The data in Table 5 also allow comparisons of the business activity in each country with the amount of net income reported in each country. In the EU-15, the two figures are relatively close -- U.S. multinationals earn 51.7 percent of net income in the EU, which is just above their share of business activity in the EU. By contrast, the figures are widely different for some countries. For example, U.S. multinationals report 18 percent of net income in Ireland but locate just over 6 percent of their business activity in Ireland. A similar story holds for Luxembourg and the Netherlands. Other countries, such as the U.K., show the opposite case. The share of physical activity in the U.K. is 35 percent, which is much greater than the 15 percent share of net income. In value terms, the operations in Ireland created $31 billion in net income compared with $25 billion in the U.K. Chart 2 shows data for selected EU member states.
Chart 2. U.S. MNC Majority-Owned Foreign Affiliates
Operations in Selected EU Member States, 2003
These data should not be taken too literally. The actual apportionment factors are likely to differ significantly from the amounts represented above. Furthermore, not only will multinationals use a formula to distribute their income, but also they will consolidate their tax base at the EU level. With these two changes happening simultaneously and without specific tax data, it is impossible to determine in advance how any country may fare under apportionment. Studies that purport to show the revenue consequences of moving to formulary apportionment in the EU are likely to be misleading since the tax data on which apportionment will be based are not available.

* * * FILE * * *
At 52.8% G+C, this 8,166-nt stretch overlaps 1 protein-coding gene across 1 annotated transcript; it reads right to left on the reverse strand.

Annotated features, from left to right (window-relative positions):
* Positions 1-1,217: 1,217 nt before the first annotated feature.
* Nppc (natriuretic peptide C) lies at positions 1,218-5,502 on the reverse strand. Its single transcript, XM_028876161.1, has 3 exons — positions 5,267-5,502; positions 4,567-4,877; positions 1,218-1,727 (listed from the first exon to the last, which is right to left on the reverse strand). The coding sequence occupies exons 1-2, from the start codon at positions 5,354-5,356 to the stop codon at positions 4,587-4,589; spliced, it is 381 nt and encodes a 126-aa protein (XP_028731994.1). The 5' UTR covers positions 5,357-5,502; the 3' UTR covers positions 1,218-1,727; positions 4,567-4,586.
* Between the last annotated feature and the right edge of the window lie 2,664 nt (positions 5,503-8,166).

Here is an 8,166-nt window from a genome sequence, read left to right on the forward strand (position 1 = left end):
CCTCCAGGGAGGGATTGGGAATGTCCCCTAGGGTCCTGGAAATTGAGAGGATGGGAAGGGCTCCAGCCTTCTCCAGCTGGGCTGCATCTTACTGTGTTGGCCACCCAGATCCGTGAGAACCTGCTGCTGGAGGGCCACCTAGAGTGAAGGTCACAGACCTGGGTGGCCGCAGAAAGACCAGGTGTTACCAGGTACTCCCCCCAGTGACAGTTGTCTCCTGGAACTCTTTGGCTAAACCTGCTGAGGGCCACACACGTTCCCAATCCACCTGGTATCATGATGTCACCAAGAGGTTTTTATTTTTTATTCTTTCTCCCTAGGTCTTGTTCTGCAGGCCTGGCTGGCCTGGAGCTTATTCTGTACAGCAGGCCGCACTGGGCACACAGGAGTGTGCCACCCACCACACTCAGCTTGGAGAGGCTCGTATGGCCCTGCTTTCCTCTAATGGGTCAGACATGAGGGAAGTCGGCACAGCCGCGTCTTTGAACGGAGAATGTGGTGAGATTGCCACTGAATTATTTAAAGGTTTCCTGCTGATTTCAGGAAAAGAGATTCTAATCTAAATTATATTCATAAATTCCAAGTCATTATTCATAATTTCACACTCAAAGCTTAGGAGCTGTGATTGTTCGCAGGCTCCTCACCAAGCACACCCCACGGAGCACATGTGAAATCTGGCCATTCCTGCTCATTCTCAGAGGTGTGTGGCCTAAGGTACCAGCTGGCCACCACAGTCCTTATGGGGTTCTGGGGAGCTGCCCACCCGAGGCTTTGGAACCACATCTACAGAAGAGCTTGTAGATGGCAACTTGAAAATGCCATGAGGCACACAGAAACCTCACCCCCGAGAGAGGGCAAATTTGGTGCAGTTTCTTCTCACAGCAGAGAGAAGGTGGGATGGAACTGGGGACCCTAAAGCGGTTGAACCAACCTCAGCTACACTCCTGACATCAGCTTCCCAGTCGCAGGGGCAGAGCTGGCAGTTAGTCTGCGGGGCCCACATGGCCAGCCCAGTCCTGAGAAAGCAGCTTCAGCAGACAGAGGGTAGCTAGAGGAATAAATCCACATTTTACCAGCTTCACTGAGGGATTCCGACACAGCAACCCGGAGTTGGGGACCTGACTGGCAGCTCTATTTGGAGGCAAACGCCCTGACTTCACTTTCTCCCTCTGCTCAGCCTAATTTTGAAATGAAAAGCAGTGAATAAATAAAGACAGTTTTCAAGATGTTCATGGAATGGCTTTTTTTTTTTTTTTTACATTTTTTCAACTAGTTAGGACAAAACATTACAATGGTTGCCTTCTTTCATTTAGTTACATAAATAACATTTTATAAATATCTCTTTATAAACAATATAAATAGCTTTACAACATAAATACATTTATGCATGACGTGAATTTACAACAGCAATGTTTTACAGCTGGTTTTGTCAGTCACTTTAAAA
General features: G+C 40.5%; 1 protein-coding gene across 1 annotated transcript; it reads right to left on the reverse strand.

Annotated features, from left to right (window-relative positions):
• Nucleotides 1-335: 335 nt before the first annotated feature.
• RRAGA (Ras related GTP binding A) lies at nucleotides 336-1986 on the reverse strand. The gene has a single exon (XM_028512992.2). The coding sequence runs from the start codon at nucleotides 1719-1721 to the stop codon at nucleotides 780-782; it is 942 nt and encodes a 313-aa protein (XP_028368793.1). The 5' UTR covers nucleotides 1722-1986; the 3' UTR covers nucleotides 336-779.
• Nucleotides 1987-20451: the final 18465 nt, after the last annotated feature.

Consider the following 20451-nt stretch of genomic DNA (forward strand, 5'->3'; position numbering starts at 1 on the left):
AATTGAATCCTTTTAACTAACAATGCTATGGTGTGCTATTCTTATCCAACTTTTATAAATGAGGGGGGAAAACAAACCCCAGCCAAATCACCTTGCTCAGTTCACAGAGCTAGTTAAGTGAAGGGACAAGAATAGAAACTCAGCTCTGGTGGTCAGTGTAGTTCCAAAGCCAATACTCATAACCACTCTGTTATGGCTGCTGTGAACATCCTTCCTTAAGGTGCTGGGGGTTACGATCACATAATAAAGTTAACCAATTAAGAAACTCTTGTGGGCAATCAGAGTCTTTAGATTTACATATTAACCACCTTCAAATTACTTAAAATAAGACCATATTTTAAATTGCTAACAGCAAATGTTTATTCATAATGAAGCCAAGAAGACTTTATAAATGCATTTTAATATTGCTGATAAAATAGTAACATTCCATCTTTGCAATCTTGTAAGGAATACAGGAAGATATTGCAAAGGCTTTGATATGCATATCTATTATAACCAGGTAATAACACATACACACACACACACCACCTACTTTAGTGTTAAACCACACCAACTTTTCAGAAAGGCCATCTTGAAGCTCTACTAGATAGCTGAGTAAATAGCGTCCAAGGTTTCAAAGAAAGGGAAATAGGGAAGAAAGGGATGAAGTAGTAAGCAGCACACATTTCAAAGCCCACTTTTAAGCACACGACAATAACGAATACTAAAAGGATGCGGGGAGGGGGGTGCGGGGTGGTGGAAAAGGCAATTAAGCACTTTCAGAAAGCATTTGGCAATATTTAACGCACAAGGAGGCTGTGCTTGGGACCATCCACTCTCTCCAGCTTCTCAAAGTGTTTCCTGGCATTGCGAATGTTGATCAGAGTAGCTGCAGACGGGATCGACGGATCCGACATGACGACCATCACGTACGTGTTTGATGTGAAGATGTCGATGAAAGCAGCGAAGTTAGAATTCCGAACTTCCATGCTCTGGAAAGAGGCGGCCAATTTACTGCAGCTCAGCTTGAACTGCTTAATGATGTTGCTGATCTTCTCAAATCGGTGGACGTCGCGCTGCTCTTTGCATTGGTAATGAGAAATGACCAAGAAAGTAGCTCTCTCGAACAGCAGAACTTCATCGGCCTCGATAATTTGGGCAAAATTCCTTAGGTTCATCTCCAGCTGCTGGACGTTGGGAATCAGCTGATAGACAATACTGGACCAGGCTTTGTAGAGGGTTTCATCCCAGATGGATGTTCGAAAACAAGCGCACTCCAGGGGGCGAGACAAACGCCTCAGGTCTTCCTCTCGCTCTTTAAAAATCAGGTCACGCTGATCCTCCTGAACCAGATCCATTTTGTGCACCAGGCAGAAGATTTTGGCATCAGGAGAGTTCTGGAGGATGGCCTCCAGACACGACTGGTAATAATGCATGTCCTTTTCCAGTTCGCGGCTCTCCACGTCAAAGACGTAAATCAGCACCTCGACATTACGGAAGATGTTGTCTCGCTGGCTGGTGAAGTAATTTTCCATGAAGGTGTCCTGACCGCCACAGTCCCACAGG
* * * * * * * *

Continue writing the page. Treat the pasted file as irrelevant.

Should Ireland Be Worried?
Maybe Ireland is right to be worried about the commission's plans.
As part of their evaluation of Ireland's economic performance, Honohan and Walsh (2002) show that a few enterprises that employ a small fraction of the labor force account for a disproportionately large share of output and profits.6 For example, in 1999 the "other organic basic chemicals" sector, which produces various pharmaceutical-related chemicals, employed about 0.3 percent of Irish employment, but the value added by this subsector made up 8.5 percent of domestic Irish income.
Moreover, employees in this sector are extremely productive. In 1998, each employee in this sector produced net output worth $2.5 million.